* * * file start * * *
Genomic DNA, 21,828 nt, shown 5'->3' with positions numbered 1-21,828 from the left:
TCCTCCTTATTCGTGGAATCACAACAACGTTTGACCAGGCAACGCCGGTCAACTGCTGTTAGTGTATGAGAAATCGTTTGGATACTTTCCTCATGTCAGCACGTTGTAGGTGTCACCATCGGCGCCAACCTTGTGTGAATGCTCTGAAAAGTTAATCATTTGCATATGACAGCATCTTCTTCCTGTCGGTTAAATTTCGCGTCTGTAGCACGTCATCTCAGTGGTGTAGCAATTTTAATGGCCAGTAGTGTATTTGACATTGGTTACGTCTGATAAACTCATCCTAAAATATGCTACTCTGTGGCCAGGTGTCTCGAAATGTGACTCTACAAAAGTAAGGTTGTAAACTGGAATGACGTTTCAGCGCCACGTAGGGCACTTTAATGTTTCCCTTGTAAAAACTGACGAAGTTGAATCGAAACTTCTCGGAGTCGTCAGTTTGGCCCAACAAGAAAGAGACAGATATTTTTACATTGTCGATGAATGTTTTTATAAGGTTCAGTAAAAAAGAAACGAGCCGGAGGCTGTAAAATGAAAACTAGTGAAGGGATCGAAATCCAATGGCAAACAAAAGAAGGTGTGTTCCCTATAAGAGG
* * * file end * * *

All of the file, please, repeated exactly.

Genomic DNA, 21,828 nt, shown 5'->3' with positions numbered 1-21,828 from the left:
TCCTCCTTATTCGTGGAATCACAACAACGTTTGACCAGGCAACGCCGGTCAACTGCTGTTAGTGTATGAGAAATCGTTTGGATACTTTCCTCATGTCAGCACGTTGTAGGTGTCACCATCGGCGCCAACCTTGTGTGAATGCTCTGAAAAGTTAATCATTTGCATATGACAGCATCTTCTTCCTGTCGGTTAAATTTCGCGTCTGTAGCACGTCATCTCAGTGGTGTAGCAATTTTAATGGCCAGTAGTGTATTTGACATTGGTTACGTCTGATAAACTCATCCTAAAATATGCTACTCTGTGGCCAGGTGTCTCGAAATGTGACTCTACAAAAGTAAGGTTGTAAACTGGAATGACGTTTCAGCGCCACGTAGGGCACTTTAATGTTTCCCTTGTAAAAACTGACGAAGTTGAATCGAAACTTCTCGGAGTCGTCAGTTTGGCCCAACAAGAAAGAGACAGATATTTTTACATTGTCGATGAATGTTTTTATAAGGTTCAGTAAAAAAGAAACGAGCCGGAGGCTGTAAAATGAAAACTAGTGAAGGGATCGAAATCCAATGGCAAACAAAAGAAGGTGTGTTCCCTATAAGAGG